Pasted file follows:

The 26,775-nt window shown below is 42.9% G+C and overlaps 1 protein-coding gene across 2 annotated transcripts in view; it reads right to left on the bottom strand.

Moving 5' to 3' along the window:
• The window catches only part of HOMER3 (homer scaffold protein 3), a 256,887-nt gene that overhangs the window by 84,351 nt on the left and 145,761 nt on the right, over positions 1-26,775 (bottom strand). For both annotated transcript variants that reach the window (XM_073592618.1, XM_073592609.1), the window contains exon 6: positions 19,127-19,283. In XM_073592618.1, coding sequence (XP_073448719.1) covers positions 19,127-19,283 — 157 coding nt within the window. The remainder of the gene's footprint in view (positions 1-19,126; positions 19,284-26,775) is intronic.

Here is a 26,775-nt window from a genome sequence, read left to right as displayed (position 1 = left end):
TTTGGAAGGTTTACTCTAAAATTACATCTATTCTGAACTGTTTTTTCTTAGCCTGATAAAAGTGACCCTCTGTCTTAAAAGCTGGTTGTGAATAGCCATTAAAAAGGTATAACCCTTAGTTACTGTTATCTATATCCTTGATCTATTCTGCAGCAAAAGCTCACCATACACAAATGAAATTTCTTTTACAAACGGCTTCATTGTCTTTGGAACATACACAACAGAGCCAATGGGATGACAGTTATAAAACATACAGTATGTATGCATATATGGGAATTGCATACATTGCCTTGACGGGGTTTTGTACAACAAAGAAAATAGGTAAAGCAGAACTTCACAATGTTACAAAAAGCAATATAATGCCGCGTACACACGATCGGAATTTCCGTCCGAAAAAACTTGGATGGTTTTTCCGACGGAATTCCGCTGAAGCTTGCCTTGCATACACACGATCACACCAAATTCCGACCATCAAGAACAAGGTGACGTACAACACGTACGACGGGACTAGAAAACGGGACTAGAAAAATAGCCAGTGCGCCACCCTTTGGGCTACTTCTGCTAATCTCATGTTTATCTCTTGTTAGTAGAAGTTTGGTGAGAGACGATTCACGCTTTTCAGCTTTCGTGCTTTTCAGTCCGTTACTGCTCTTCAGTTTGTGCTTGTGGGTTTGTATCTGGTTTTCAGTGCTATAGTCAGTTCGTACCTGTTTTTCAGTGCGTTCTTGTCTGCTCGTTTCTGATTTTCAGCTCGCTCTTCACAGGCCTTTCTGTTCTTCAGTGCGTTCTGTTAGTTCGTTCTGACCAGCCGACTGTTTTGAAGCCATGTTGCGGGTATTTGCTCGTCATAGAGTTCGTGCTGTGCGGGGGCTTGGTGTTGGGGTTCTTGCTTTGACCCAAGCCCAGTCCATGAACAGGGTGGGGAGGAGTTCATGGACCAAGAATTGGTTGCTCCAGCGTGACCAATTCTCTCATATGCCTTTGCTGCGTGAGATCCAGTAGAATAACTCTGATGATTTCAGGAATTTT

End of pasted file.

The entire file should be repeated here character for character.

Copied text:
The 26,775-nt window shown below is 42.9% G+C and overlaps 1 protein-coding gene across 2 annotated transcripts in view; it reads right to left on the bottom strand.

Moving 5' to 3' along the window:
• The window catches only part of HOMER3 (homer scaffold protein 3), a 256,887-nt gene that overhangs the window by 84,351 nt on the left and 145,761 nt on the right, over positions 1-26,775 (bottom strand). For both annotated transcript variants that reach the window (XM_073592618.1, XM_073592609.1), the window contains exon 6: positions 19,127-19,283. In XM_073592618.1, coding sequence (XP_073448719.1) covers positions 19,127-19,283 — 157 coding nt within the window. The remainder of the gene's footprint in view (positions 1-19,126; positions 19,284-26,775) is intronic.

Here is a 26,775-nt window from a genome sequence, read left to right as displayed (position 1 = left end):
TTTGGAAGGTTTACTCTAAAATTACATCTATTCTGAACTGTTTTTTCTTAGCCTGATAAAAGTGACCCTCTGTCTTAAAAGCTGGTTGTGAATAGCCATTAAAAAGGTATAACCCTTAGTTACTGTTATCTATATCCTTGATCTATTCTGCAGCAAAAGCTCACCATACACAAATGAAATTTCTTTTACAAACGGCTTCATTGTCTTTGGAACATACACAACAGAGCCAATGGGATGACAGTTATAAAACATACAGTATGTATGCATATATGGGAATTGCATACATTGCCTTGACGGGGTTTTGTACAACAAAGAAAATAGGTAAAGCAGAACTTCACAATGTTACAAAAAGCAATATAATGCCGCGTACACACGATCGGAATTTCCGTCCGAAAAAACTTGGATGGTTTTTCCGACGGAATTCCGCTGAAGCTTGCCTTGCATACACACGATCACACCAAATTCCGACCATCAAGAACAAGGTGACGTACAACACGTACGACGGGACTAGAAAACGGGACTAGAAAAATAGCCAGTGCGCCACCCTTTGGGCTACTTCTGCTAATCTCATGTTTATCTCTTGTTAGTAGAAGTTTGGTGAGAGACGATTCACGCTTTTCAGCTTTCGTGCTTTTCAGTCCGTTACTGCTCTTCAGTTTGTGCTTGTGGGTTTGTATCTGGTTTTCAGTGCTATAGTCAGTTCGTACCTGTTTTTCAGTGCGTTCTTGTCTGCTCGTTTCTGATTTTCAGCTCGCTCTTCACAGGCCTTTCTGTTCTTCAGTGCGTTCTGTTAGTTCGTTCTGACCAGCCGACTGTTTTGAAGCCATGTTGCGGGTATTTGCTCGTCATAGAGTTCGTGCTGTGCGGGGGCTTGGTGTTGGGGTTCTTGCTTTGACCCAAGCCCAGTCCATGAACAGGGTGGGGAGGAGTTCATGGACCAAGAATTGGTTGCTCCAGCGTGACCAATTCTCTCATATGCCTTTGCTGCGTGAGATCCAGTAGAATAACTCTGATGATTTCAGGAATTTT